There are other lessons that I needed to learn. Before I figured out that I didn't know how to use the cameras, a friend of mine invited me to help out with one of his shoots. If I go to help, I go to help. It's their shoot. Even if it's alright with them, I don't want to weazel in on the shoot. Nor do I want to shoot the same thing you just shot. But I knew it was okay with him. Nonetheless, I wanted to shoot something different and this was a chance to work some film doing detail shots of the location. So I grabbed the A-1. Funny story.. I had 3 exposures left when I got there. Oof. There's something I don't have to worry about with my 128GB memory card. And those 3 pictures were pretty lame. Remember, I didn't know how to use the tool? Yeah. Pretty lame indeed.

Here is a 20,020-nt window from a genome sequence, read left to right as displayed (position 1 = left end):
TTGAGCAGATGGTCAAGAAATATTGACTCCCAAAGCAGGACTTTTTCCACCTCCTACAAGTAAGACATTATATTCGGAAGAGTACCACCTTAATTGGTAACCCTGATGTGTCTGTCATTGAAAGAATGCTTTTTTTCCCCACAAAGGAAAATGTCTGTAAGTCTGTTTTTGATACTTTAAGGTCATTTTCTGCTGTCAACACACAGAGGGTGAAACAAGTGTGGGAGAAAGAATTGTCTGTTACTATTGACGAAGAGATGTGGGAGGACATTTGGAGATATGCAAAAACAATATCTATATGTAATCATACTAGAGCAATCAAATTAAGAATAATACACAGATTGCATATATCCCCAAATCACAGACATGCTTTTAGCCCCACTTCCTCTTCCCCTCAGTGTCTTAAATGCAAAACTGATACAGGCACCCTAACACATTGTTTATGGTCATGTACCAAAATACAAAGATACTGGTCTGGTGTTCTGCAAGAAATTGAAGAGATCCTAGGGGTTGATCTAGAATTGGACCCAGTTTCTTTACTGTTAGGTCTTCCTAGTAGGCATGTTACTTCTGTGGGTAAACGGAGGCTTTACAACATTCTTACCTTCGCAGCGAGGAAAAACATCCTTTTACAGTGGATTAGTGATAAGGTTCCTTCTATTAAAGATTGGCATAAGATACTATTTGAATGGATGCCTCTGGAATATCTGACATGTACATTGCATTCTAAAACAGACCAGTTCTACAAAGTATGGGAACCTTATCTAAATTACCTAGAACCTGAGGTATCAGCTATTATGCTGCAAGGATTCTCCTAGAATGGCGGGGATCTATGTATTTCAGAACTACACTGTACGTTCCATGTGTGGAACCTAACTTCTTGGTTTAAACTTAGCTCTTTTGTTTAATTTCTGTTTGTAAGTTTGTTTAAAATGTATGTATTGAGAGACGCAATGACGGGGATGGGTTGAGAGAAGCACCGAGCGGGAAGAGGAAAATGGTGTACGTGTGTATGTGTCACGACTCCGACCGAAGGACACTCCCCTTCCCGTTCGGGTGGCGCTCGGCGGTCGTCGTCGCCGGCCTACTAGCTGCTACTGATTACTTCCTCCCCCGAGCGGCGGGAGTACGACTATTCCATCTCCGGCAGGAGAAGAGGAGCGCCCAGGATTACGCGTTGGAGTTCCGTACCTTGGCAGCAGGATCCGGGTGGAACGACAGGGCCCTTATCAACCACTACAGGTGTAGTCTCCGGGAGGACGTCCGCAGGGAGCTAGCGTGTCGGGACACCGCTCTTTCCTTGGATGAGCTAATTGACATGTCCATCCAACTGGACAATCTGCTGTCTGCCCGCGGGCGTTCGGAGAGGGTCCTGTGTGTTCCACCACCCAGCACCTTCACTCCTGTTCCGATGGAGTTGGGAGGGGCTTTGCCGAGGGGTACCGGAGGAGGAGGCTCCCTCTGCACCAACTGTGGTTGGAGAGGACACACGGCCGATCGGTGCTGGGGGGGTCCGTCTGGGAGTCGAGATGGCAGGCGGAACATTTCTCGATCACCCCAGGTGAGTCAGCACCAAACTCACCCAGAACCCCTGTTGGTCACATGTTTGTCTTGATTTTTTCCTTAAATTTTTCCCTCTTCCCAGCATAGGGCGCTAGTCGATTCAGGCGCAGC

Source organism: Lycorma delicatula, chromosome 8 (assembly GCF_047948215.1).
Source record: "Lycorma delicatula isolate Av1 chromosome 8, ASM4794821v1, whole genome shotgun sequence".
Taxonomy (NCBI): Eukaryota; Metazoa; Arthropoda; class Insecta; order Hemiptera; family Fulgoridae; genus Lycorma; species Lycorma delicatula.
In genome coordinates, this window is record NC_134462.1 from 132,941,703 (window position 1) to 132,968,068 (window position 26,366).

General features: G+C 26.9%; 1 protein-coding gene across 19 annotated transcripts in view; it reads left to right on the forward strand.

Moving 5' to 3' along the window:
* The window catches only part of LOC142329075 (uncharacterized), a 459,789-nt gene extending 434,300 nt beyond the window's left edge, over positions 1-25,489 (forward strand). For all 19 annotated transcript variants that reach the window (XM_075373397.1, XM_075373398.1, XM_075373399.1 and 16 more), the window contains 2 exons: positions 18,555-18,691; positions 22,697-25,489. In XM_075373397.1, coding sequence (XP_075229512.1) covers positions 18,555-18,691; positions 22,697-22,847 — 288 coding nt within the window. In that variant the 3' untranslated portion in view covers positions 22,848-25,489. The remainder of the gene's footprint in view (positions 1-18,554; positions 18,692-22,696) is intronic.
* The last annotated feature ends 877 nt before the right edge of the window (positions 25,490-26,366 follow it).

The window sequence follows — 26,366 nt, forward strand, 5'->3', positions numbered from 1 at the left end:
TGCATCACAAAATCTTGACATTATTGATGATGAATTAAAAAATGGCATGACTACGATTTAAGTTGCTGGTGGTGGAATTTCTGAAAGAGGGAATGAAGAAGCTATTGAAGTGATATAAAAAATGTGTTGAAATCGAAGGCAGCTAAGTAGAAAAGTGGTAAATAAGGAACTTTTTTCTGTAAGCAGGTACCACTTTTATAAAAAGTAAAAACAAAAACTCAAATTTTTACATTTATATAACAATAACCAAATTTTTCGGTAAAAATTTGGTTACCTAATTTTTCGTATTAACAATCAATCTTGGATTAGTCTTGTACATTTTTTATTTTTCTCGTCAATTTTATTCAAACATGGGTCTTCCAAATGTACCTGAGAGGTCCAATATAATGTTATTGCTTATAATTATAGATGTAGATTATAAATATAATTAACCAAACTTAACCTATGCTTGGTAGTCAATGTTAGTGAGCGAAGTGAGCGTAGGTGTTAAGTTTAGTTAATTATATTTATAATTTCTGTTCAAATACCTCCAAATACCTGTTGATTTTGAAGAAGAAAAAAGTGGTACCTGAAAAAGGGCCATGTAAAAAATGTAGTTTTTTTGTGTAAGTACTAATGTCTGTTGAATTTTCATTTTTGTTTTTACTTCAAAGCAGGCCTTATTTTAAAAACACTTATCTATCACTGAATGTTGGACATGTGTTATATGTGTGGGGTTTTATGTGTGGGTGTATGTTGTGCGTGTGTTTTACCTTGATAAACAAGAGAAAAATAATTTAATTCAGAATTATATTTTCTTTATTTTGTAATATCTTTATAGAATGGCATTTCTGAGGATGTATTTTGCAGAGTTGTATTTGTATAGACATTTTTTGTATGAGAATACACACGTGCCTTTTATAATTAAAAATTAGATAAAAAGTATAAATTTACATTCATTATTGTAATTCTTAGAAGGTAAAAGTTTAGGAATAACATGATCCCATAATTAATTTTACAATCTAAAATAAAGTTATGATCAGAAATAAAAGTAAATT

Right now, I'm burning through different films to see which I like the best as each has it's own "look". Films with a lot of color saturation would be good for certain pictures. Films that are more muted for others. And black and white is a whole topic in itself. Sure, I could make it look similar, or maybe even the same, with software. I really like the look of Silver Efex Pro to create black and white on occasion. But I'd much rather be able to actually shoot that without faking it. This may come as a shock to a lot of Instagramers.. there's so much more to it (for me) than just _looking_ like film. I want the experience and the skillset.